I love to read so I have many, many favorite authors. Some of my all time favorites are Edgar Rice Burroughs, Robert E. Howard, Kenneth Bulmer, C. L. Moore, John D. MacDonald, Louis L’Amour, and Ray Bradbury. All of these are influences on my writing. Some of the modern big name writers I really enjoy include Joe Lansdale, David Gemmell (who regrettably died recently), Dean Koontz, Cormac McCarthy, and James Lee Burke. I follow a lot of writers who are sometimes called the mid-list writers but who are in the top tier for me: people like Candice Proctor, James Sallis, James Reasoner, and O’Neil De Noux. There are also a lot of small press writers whose work I admire and who deserve a much wider audience, folks like Wayne Allen Sallee, Robert Reginald, Angeline Hawkes, Christopher Fulbright, and David Lanoue.
Reading good writers inspires me in many ways. For one, I just absolutely love great prose. I keep a shelf of books handy by my desk to read passages from whenever I need inspiration. The Snow Leopard is on that shelf. The Odyssey is. Hemingway’s short stories are there. If I wasn’t a writer, I’d still be a huge reader.
13) If you had it all to do over again, what would you do differently? In other words, what mistakes have you made while seeking publication?
There are things I probably could have done to improve my standing in the publishing world. I probably should have focused on a single genre of writing rather than leaping around all over the place as I’ve done. I certainly could have focused on more commercial projects. But I’ve enjoyed every moment and every story in my career so far and I wouldn’t give that up easily even for more money and fame. I’m proud of the work I’ve done, and although I certainly wish I had more success I don’t want to write “just” for success, as in money and fame. That’s not why I started writing, and not what has kept me at the keyboard through plenty of lean years. It’s the love of story and characters and beautiful prose that has kept me working
14) What’s the best advice you’ve heard (and followed) on writing/publication? What’s the worst advice you’ve heard?
The greatest advice I’ve ever found about writing came from a variety of sources but can be boiled down to this:
You must start writing.
You must finish what you start.
You must submit what you finish.
You must do it over and over.
The worst advice? Well, there’s a ton of bad advice out there, or at least advice that will cause new writers problems if they try to take it literally. The absolutely worst advice is of the “never” variety. Never use adverbs. Never start a sentence with “and” or “but.” Never use any dialogue tag but “said.” I always counter such advice with my own “never” statement. “Never throw any tool away.” There are times when you need to “tell” rather than “show.” There are times when “and” is the perfect word to begin a sentence with. There are times when ending a sentence with a preposition is the best way to do it. The hardest part about writing is deciding exactly when to use a tool, such as an adverb, and when not to. There’s no shortcut or magical formula for that. Writers have to learn through experience, and they don’t need to handicap themselves up front with a lot of “nevers.”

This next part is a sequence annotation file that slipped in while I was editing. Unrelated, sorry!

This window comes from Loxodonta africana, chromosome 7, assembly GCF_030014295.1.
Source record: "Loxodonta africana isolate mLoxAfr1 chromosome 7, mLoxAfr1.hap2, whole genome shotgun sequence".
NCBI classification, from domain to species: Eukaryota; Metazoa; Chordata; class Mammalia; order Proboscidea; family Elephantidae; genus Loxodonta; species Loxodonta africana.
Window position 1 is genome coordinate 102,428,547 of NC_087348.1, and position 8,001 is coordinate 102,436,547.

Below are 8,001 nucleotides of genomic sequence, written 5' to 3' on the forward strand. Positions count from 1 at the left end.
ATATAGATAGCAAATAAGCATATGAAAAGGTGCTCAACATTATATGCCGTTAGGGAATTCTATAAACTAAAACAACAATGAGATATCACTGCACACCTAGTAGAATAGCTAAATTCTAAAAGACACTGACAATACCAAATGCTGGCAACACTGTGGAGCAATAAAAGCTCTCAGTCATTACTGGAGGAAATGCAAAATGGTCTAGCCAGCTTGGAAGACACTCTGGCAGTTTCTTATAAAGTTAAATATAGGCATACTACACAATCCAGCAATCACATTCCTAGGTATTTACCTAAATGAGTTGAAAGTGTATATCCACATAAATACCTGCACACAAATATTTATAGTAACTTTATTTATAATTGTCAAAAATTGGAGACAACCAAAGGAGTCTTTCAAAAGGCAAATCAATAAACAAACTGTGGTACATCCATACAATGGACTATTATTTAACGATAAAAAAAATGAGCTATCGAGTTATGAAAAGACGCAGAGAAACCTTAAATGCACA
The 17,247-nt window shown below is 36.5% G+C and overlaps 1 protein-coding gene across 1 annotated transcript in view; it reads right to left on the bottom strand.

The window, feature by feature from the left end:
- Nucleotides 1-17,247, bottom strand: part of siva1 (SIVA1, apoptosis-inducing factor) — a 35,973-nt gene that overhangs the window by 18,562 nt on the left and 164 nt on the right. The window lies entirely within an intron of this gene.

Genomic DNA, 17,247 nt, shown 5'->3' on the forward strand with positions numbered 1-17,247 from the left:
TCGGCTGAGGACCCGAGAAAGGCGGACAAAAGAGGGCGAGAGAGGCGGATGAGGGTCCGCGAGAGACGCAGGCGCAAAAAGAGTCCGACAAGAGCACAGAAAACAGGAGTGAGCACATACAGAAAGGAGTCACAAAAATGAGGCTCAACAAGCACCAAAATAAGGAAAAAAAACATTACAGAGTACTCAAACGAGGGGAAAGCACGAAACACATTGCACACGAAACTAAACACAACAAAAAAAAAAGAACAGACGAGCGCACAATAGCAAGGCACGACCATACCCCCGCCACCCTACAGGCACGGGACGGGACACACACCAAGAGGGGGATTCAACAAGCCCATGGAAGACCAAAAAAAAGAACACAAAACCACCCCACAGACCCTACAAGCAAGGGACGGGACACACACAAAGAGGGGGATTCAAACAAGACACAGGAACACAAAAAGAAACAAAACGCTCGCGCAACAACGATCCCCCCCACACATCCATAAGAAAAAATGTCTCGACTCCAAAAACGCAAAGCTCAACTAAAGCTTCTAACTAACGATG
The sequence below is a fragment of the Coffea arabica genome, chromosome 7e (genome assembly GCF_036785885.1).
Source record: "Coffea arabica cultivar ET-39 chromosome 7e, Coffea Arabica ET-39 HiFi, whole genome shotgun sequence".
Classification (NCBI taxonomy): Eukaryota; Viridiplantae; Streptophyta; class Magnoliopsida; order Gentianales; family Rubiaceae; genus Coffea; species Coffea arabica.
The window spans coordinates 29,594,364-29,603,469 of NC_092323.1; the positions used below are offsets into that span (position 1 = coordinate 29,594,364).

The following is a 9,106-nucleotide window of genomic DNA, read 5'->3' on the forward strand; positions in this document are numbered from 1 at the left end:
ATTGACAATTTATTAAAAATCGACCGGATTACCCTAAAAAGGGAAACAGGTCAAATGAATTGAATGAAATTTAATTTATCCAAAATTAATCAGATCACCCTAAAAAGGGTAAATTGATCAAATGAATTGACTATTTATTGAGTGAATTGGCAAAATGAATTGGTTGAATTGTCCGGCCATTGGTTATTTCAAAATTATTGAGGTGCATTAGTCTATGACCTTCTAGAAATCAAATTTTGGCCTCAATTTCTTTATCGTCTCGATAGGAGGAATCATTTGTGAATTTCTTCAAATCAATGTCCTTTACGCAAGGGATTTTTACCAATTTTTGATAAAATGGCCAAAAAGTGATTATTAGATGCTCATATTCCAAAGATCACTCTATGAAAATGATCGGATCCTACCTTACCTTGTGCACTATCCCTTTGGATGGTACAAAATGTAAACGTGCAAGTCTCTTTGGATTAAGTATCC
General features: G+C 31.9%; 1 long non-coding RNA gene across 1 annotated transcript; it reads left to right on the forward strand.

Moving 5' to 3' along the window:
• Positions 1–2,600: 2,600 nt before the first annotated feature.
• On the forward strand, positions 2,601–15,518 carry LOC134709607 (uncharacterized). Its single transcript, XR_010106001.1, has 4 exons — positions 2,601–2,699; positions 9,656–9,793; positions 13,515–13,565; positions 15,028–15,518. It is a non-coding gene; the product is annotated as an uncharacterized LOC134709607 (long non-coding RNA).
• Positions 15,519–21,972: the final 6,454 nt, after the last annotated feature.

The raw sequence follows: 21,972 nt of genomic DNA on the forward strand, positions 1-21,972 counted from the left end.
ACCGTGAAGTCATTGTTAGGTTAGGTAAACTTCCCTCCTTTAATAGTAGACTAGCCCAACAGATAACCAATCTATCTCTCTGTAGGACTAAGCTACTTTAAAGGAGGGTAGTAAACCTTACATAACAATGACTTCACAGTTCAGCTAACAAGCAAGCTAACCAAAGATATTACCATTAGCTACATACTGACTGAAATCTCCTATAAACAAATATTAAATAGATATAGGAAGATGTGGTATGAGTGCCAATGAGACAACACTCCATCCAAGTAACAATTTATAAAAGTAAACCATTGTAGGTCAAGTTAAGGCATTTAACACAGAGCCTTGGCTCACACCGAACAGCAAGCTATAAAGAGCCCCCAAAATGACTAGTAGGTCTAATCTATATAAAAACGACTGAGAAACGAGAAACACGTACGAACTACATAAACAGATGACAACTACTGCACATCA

15) How do you craft a plot? Give us your best secret for plotting a novel.
There appear to be two types of writers, “plotters” and “pantsers.” I’m of the “pantser” variety. By that, I mean that I don’t develop an elaborate plot for a novel before I start writing it. I have a character, a situation, and I generally know where I want the story to end up. But I don’t know all the steps it will take to get there. As I write, I always keep my ultimate goal in mind, but I like to let the story develop organically rather than forcing it into a specific stream. I tend to write several chapters, then experience a pause as I work out where to go next. I suspect most pantsers follow this “write and pause” pattern while fewer plotters do. I think good books can be written in either way. It probably also depends on the genre. A thriller or mystery needs more plotting than a pure adventure novel. For me, however, knowing everything that’s going to happen in a story takes away much of the fun of writing it.